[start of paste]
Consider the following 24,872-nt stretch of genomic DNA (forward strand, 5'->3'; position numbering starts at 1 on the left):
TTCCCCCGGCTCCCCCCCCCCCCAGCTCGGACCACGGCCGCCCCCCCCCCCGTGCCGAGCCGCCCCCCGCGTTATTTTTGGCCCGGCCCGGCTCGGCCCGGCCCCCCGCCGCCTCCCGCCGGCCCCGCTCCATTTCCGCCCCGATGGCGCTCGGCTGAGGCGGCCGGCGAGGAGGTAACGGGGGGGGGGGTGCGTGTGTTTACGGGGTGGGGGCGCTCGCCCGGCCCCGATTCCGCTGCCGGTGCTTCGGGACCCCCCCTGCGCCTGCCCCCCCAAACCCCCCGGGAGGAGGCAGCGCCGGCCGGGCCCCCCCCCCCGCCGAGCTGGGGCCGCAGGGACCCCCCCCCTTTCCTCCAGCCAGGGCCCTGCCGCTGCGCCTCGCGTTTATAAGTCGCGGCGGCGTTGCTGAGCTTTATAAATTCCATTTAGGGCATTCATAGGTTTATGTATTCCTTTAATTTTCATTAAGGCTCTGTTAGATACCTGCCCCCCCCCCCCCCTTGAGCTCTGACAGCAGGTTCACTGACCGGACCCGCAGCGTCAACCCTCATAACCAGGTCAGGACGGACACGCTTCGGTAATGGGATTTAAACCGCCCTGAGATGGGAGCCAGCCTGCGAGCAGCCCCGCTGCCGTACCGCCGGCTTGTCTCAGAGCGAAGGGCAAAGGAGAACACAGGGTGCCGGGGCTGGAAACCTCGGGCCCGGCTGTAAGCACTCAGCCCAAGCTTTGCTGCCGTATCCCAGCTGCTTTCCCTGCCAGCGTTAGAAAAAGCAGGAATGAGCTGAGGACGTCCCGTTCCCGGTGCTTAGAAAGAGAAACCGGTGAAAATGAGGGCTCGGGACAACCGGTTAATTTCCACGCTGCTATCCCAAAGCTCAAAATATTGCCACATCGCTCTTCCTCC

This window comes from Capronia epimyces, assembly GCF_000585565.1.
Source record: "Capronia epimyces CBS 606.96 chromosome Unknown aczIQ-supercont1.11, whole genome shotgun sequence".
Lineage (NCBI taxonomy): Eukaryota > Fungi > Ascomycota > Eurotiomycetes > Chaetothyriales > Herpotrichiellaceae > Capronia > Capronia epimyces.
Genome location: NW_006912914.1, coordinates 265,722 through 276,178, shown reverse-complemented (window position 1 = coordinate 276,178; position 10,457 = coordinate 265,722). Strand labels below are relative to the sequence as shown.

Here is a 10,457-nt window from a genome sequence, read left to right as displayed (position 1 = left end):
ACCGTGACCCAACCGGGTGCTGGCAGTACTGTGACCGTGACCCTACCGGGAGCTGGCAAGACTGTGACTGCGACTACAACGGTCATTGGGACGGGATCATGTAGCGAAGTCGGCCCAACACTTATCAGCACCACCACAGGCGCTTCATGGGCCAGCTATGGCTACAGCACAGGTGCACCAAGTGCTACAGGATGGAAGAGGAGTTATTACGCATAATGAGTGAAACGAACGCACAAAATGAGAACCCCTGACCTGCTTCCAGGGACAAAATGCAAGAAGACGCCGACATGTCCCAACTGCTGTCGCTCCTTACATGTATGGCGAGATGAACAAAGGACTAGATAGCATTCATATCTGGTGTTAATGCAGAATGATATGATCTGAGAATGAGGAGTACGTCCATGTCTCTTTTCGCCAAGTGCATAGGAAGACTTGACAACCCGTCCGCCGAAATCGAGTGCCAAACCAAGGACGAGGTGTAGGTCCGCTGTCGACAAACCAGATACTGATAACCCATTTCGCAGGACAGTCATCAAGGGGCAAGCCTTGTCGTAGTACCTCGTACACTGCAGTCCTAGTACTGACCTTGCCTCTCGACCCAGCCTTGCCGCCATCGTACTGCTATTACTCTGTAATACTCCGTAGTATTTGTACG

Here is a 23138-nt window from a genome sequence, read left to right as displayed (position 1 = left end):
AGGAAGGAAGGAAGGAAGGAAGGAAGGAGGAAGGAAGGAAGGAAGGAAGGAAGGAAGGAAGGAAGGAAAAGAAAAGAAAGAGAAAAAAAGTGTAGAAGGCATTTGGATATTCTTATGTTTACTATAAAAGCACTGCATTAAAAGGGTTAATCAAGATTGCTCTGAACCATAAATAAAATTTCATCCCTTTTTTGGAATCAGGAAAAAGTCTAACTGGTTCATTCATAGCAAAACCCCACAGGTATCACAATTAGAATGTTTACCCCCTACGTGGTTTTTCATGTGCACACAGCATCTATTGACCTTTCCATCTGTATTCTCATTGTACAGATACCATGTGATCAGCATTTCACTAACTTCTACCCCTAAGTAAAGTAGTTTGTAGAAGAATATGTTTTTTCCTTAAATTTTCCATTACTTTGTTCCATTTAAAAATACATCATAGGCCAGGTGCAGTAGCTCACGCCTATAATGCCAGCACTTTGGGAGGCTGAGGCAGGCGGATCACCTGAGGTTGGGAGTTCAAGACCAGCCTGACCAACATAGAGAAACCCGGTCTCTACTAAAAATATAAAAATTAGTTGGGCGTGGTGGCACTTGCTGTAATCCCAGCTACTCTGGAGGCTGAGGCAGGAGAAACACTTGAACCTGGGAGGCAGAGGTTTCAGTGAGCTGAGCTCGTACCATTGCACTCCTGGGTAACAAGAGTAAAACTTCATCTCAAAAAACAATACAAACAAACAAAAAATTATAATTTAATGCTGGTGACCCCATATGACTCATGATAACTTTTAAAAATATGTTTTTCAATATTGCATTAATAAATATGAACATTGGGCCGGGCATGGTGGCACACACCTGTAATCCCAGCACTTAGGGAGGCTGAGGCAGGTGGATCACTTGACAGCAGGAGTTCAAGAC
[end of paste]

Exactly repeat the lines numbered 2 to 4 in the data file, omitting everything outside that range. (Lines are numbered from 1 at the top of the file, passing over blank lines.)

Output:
TTCCCCCGGCTCCCCCCCCCCCCAGCTCGGACCACGGCCGCCCCCCCCCCCGTGCCGAGCCGCCCCCCGCGTTATTTTTGGCCCGGCCCGGCTCGGCCCGGCCCCCCGCCGCCTCCCGCCGGCCCCGCTCCATTTCCGCCCCGATGGCGCTCGGCTGAGGCGGCCGGCGAGGAGGTAACGGGGGGGGGGGTGCGTGTGTTTACGGGGTGGGGGCGCTCGCCCGGCCCCGATTCCGCTGCCGGTGCTTCGGGACCCCCCCTGCGCCTGCCCCCCCAAACCCCCCGGGAGGAGGCAGCGCCGGCCGGGCCCCCCCCCCCGCCGAGCTGGGGCCGCAGGGACCCCCCCCCTTTCCTCCAGCCAGGGCCCTGCCGCTGCGCCTCGCGTTTATAAGTCGCGGCGGCGTTGCTGAGCTTTATAAATTCCATTTAGGGCATTCATAGGTTTATGTATTCCTTTAATTTTCATTAAGGCTCTGTTAGATACCTGCCCCCCCCCCCCCCTTGAGCTCTGACAGCAGGTTCACTGACCGGACCCGCAGCGTCAACCCTCATAACCAGGTCAGGACGGACACGCTTCGGTAATGGGATTTAAACCGCCCTGAGATGGGAGCCAGCCTGCGAGCAGCCCCGCTGCCGTACCGCCGGCTTGTCTCAGAGCGAAGGGCAAAGGAGAACACAGGGTGCCGGGGCTGGAAACCTCGGGCCCGGCTGTAAGCACTCAGCCCAAGCTTTGCTGCCGTATCCCAGCTGCTTTCCCTGCCAGCGTTAGAAAAAGCAGGAATGAGCTGAGGACGTCCCGTTCCCGGTGCTTAGAAAGAGAAACCGGTGAAAATGAGGGCTCGGGACAACCGGTTAATTTCCACGCTGCTATCCCAAAGCTCAAAATATTGCCACATCGCTCTTCCTCC

This window comes from Capronia epimyces, assembly GCF_000585565.1.
Source record: "Capronia epimyces CBS 606.96 chromosome Unknown aczIQ-supercont1.11, whole genome shotgun sequence".